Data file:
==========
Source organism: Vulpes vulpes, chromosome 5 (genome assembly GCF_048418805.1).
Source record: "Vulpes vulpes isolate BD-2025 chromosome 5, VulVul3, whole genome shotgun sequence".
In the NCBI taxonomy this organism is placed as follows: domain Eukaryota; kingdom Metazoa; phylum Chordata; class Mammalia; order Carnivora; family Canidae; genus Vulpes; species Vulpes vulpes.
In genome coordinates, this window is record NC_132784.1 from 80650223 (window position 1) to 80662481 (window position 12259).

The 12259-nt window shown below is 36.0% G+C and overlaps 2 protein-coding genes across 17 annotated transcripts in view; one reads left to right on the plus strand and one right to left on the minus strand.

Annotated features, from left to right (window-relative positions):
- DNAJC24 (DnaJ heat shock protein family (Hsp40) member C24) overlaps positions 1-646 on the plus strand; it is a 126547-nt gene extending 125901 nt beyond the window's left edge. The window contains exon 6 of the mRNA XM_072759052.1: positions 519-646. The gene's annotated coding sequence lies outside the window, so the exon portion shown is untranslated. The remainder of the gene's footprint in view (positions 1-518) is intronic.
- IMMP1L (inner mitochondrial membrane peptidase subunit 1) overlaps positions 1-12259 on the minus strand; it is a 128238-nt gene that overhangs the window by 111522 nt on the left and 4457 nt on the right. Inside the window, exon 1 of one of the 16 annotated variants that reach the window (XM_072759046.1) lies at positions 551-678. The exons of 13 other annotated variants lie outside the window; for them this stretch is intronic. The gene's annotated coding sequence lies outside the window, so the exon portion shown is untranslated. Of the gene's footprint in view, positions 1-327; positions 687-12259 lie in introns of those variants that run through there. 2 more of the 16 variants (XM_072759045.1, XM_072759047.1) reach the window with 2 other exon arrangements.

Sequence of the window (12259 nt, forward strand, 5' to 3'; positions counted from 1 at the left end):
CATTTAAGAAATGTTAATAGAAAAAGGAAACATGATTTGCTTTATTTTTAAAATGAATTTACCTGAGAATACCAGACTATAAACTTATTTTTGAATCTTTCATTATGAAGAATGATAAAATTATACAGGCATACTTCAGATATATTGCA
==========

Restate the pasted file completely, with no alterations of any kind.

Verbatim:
Source organism: Vulpes vulpes, chromosome 5 (genome assembly GCF_048418805.1).
Source record: "Vulpes vulpes isolate BD-2025 chromosome 5, VulVul3, whole genome shotgun sequence".
In the NCBI taxonomy this organism is placed as follows: domain Eukaryota; kingdom Metazoa; phylum Chordata; class Mammalia; order Carnivora; family Canidae; genus Vulpes; species Vulpes vulpes.
In genome coordinates, this window is record NC_132784.1 from 80650223 (window position 1) to 80662481 (window position 12259).

The 12259-nt window shown below is 36.0% G+C and overlaps 2 protein-coding genes across 17 annotated transcripts in view; one reads left to right on the plus strand and one right to left on the minus strand.

Annotated features, from left to right (window-relative positions):
- DNAJC24 (DnaJ heat shock protein family (Hsp40) member C24) overlaps positions 1-646 on the plus strand; it is a 126547-nt gene extending 125901 nt beyond the window's left edge. The window contains exon 6 of the mRNA XM_072759052.1: positions 519-646. The gene's annotated coding sequence lies outside the window, so the exon portion shown is untranslated. The remainder of the gene's footprint in view (positions 1-518) is intronic.
- IMMP1L (inner mitochondrial membrane peptidase subunit 1) overlaps positions 1-12259 on the minus strand; it is a 128238-nt gene that overhangs the window by 111522 nt on the left and 4457 nt on the right. Inside the window, exon 1 of one of the 16 annotated variants that reach the window (XM_072759046.1) lies at positions 551-678. The exons of 13 other annotated variants lie outside the window; for them this stretch is intronic. The gene's annotated coding sequence lies outside the window, so the exon portion shown is untranslated. Of the gene's footprint in view, positions 1-327; positions 687-12259 lie in introns of those variants that run through there. 2 more of the 16 variants (XM_072759045.1, XM_072759047.1) reach the window with 2 other exon arrangements.

Sequence of the window (12259 nt, forward strand, 5' to 3'; positions counted from 1 at the left end):
CATTTAAGAAATGTTAATAGAAAAAGGAAACATGATTTGCTTTATTTTTAAAATGAATTTACCTGAGAATACCAGACTATAAACTTATTTTTGAATCTTTCATTATGAAGAATGATAAAATTATACAGGCATACTTCAGATATATTGCA